You're probably familiar with the story for a jar that represents the time available in your life. You fill the jar with rocks, pebbles, and sand representing the big, medium, and small stuff you do every day. If you start with pebbles and sand, you'll run out of space for the big rocks--the things that matter most. But, by starting with the rocks, you'll still have room for the pebbles and sand; they'll just take up far less of your precious time.

A handy way to think about rocks is that they're large projects that have multiple steps and take a long time to complete. Pebbles are medium-sized, single-step projects. Sand to-dos take no more than five minutes to complete.

The problem is most people put rock, pebble, and sand tasks on one long list and become overwhelmed. Instead of slogging through the stack, we shut down or procrastinate. Or, we don't schedule enough time for the big rocks and give too much time to the small stuff preventing us from meeting important goals.

Here are four steps to segment your to-do list to help you prioritize the most important items, stay focused, and get more done.

1. Distinguish between rocks and pebbles

Everyone's definition of rocks and pebbles will be different. Invest a little time in creating clear distinctions, and you'll better prioritize the rocks. Experiment using these simple guidelines:

Rocks feels bigger than pebbles. Rocks are often a collection of prerequisites or multi-steps processes. An interview is a rock, for example, because you need to prepare for the questions and have the appropriate attire before you start. Rocks usually take more than 30 minutes to complete, while a pebble can be knocked out in a half hour.

Rocks feels heavier than pebbles. Rocks can have emotional weight. They create a sense of resistance or anxiety to completing or starting a task, even when we're not clear why. Pebbles, on the other hand, are effortless to tick off. You'll know you've discovered a rock masquerading as a pebble when it's a single step, but you don't want to do it. For example, you notice you're avoiding scheduling a one-on-one with your manager--a one-line email that will take 30 seconds to write and send. After some thought, you realize you're afraid that she's not happy with your performance. The task, then, isn't as simple as scheduling a meeting, but includes dealing with your emotions and prepping for the discussion. You might need to attend to additional details before scheduling, such as gathering data, calling a friend for support, going for a walk, and clearing your calendar afterwards to process the feedback.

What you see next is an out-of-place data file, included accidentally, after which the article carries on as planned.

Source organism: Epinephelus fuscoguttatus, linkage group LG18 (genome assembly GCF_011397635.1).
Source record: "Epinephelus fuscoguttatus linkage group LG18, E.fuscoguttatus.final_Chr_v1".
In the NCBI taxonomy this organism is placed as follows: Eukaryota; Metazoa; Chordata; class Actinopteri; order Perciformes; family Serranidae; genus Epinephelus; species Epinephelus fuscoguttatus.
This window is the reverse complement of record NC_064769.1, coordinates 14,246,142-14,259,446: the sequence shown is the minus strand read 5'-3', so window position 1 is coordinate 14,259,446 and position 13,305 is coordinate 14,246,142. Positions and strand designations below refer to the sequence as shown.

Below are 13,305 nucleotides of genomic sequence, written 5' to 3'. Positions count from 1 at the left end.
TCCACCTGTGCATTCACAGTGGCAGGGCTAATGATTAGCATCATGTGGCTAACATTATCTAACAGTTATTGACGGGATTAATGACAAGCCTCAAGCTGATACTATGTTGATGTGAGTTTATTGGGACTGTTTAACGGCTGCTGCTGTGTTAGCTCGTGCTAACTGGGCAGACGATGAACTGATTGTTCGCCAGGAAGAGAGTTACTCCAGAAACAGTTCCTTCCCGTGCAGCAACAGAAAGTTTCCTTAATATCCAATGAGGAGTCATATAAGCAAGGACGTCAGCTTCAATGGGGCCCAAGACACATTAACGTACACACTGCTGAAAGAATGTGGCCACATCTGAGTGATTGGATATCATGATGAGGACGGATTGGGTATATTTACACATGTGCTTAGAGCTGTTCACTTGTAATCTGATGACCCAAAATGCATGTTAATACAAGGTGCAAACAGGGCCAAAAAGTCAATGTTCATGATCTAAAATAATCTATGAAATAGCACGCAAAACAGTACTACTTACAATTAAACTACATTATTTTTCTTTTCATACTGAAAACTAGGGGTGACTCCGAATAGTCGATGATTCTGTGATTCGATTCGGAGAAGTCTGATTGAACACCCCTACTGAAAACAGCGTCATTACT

2. Create three separate lists

To use your time well, create a list for each category. I even have a subsection under each for phone calls because I can make them when in transit or waiting for something. You can separate out work and personal items as well. Here's a snapshot of my list from last week:

Rocks

Pebbles

Sand

Write rocks vs. pebbles article

Revise handouts for icebreaker

Pay monthly business tax

Submit proposal for executive retreat

Consolidate points for empathy expert interview

Send M's invoice

Write keynote on personal courage

Pack for Irvine trip

Create new executive women's program brochure

Revise teaching points for Courageously You! workshop

Phone

Phone

Phone

Call friend X and ask him if he's angry with me

Call Dr. Koch to understand lab results

Activate new credit card

Home

Home

Home

Decide holiday travel

Make book club dessert

Send fall party invite

Have family conversation about device use

Create alterations pile

3. Break up the rocks

When you're overwhelmed by the number of rocks on your list, assign them an order and break them down into smaller steps. Perhaps you'll spend an hour on part of Rock One before moving on to tackle part of Rock Two and so on.

Don't spend a lot of time planning pebbles, however; it will usually take you less time to do them than to plan them.

4. For each rock, take the first small step

I don't like writing client proposals, so the evening before, I save the template under my client's name and leave the document open on my desktop. That first, tiny step lowers the barrier to starting the next morning.

Now that you can clearly segment the tasks on your list, when you find a rock overwhelming, instead of spending two hours procrastinating on a video game, you can tackle a few pebbles or some sand. Walking from one building to another on a work campus? Make that short phone call on your sand list. On hold with your doctor's office? Complete that LinkedIn recommendation for your colleague.

I often joke that it's great when I have a big, scary rock on my list because I get a lot of smaller rocks, pebbles, and sand done.